Job Openings Show Biggest Growth In A Year

Feb 1, 2010
This article is part of a series called News & Trends.

COnference BoardComing up Friday is the monthly employment report from the U.S. Bureau of Labor Statistics. And if early indications are correct, it could confirm the hope raised by last week’s robust GDP numbers that not only is the economy recovering, but it is picking up steam.

As a barometer of the political economy, the employment report is closely watched, which will be especially true this week, coming on the heels of a State of the Union speech in which every other paragraph seemed to mention the word jobs. Friday’s release will offer the best indication yet of how much improvement there is in the jobs picture.

While many economists expect the report to show flat job growth — itself an improvement over the last two years of almost monthly job losses — there is a growing feeling of hope it might show the economy added jobs.

The Conference Board’s monthly report on job openings released today showed the number jumped 382,000 over December. According to the report, there were 4.024 million jobs advertised online in January. That’s the most since November 2008 and is the third month in a row that openings grew.

Contrast that with what happened in January 2009. That month the Help Wanted OnLine Data Series report showed openings dropped by 473,000 over December 2008, which itself had 509,000 fewer listings than the prior month.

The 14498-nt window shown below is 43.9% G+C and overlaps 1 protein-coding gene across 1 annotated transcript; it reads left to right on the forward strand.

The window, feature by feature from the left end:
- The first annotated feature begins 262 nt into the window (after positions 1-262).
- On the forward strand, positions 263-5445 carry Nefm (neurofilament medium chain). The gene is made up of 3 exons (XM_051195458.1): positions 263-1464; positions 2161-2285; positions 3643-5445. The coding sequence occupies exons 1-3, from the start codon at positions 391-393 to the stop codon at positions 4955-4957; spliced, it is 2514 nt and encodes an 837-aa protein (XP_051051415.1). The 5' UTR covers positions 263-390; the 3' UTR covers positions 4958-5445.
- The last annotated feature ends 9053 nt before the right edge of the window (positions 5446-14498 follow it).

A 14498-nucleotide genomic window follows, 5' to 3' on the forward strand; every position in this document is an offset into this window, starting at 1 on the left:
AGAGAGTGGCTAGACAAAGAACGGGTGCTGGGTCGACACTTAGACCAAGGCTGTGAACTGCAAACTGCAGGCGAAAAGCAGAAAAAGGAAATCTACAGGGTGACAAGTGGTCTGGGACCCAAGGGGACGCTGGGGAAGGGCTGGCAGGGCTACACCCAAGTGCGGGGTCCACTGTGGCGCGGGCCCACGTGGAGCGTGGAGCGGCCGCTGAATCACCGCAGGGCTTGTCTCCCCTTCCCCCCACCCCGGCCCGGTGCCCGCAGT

It’s a positive sign that companies may be willing to finally fill some of the positions that have been frozen.

Meanwhile, the manufacturing index from the Institute for Supply Management rose in January for the sixth consecutive month. The 58.4 is the highest the index has been in five years, strong support for the GDP report from last week.

That’s good news, as is the ISM’s manufacturing jobs index, which came in at 53.3 in January, the highest in nearly four years.

Coming up Wednesday is ADP’s monthly jobs report, compiled from its payroll data. The ADP National Employment Report is a harbinger of the BLS release that comes two days later, though it often differs significantly from the numbers the government issues. (The ADP report counts only private payroll data, while the BLS includes public payrolls as well.)

By then the financial news services will be reporting their surveys of economist predictions of what the BLS report will show. The Wall Street Journal today took a first shot at it, reporting Morgan Stanley expects the report to show the economy added 75,000 jobs in January. The Journal also said the unemployment rate would edge up slightly to 10.1 percent.

This article is part of a series called News & Trends.